Research published by Project Management Degrees tells us only half of Americans said they trusted their gut to tell them what’s true.
Additionally, 62 percent of top business executives said they relied on their gut feelings. So why do so few people ignore their intuition?
Intuition is the reason that you know more than you think you know. Once you recognize how much of your mental activity takes place subconsciously, you can make better use of the knowledge and abilities you already possess.
These are strategies for finding a healthy balance between critical thinking and gut feelings.
Relying on Intuition in Your General Routine
Acknowledge the role of intuition. Cognitive science is giving more and more credit to the part our hunches play in our thoughts and behavior. You might mistakenly assume you're making rational decisions when you're really operating on autopilot. Just think of the times you've driven home out of habit while you were lost in thought about something else.
Look for connections. Your intuitions are most reliable in the areas where you have the most experience and expertise. Study a situation in terms of its similarities to something you've handled before and look for ways to categorize it.
Train at making snap judgments. Gut feelings enable you to respond quickly when necessary. When the stakes are low, practice building up your confidence by deciding things quickly, like what to eat for dinner or which movie to see.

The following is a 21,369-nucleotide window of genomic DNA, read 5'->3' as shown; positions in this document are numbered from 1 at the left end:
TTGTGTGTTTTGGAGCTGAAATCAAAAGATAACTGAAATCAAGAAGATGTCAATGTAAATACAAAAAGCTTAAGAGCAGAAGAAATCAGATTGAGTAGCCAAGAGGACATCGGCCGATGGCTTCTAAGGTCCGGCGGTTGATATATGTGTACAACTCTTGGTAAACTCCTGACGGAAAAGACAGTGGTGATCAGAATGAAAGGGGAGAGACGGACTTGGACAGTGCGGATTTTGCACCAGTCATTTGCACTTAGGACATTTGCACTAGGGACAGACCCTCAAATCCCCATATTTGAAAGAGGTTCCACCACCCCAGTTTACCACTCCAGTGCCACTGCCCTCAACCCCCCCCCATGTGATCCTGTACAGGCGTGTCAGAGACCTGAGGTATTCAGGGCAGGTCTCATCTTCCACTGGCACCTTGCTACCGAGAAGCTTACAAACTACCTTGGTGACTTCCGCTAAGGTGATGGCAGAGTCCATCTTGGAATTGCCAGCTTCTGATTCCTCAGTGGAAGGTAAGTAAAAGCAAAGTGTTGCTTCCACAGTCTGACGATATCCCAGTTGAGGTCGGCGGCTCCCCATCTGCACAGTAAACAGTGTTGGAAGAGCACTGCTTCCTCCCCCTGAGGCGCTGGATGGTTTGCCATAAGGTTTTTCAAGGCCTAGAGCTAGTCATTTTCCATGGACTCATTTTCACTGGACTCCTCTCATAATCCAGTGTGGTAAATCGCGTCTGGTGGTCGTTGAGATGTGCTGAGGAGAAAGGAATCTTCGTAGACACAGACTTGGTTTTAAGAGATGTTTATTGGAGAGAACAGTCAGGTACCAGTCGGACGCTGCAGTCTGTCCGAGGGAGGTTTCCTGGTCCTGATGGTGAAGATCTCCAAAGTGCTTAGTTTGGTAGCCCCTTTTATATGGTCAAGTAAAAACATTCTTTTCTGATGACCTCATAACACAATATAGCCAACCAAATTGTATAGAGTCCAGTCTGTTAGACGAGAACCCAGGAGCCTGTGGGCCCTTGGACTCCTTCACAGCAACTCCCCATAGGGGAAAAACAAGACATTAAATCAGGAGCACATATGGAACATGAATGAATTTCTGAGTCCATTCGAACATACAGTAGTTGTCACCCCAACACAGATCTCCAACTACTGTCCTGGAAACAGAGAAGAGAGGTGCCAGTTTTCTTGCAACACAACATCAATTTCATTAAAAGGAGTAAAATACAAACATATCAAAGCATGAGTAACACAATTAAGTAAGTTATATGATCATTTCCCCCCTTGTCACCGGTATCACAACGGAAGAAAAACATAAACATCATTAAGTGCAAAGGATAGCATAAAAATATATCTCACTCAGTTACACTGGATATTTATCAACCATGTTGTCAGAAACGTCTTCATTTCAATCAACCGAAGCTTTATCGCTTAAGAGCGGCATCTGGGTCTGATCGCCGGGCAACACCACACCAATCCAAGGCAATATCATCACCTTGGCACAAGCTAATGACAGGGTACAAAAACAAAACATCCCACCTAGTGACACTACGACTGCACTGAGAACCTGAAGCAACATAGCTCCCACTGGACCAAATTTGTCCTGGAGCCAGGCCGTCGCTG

Nurture your sense of curiosity. Those who are curious about others are often the best judges of character. Experiment with putting yourself in someone else's shoes to understand the reasoning for their conduct.
Put your emotions into perspective. We often exaggerate how much external events will affect us. Whether you win the lottery or lose a bet, you'll probably soon return to being as happy as you ever were, so listen to your feelings without getting carried away.
Be realistic about your limitations. It's tempting to see what you want to see and overlook errors. Be disciplined about scrutinizing your actions and learning from mistakes.
Relying On Intuition In Specific Circumstances
Know when to stay silent. For the sake of your relationships, it's often better to keep your hunches to yourself even when they're accurate. For example, your friend may not appreciate being reminded that her consumption of ice cream doubled after her divorce.
Evaluate your fears. Evolution makes us vulnerable to exaggerating fears that have immediate and vivid consequences rather than more probable but subtler consequences. Keep that in mind if you get more alarmed by killer bees than obesity.
Listen to your conscience. Most healthy adults usually distinguish right from wrong spontaneously. If you feel comfortable with your actions and at ease with people knowing about them, you're probably on the right track.
Go ahead and play your hunches as long as you also take the time to weigh the facts and test your conclusions.
Your gut feelings already play a big role in your relationships and decision making, so becoming more conscious of the process will help you to make better use of your intuition.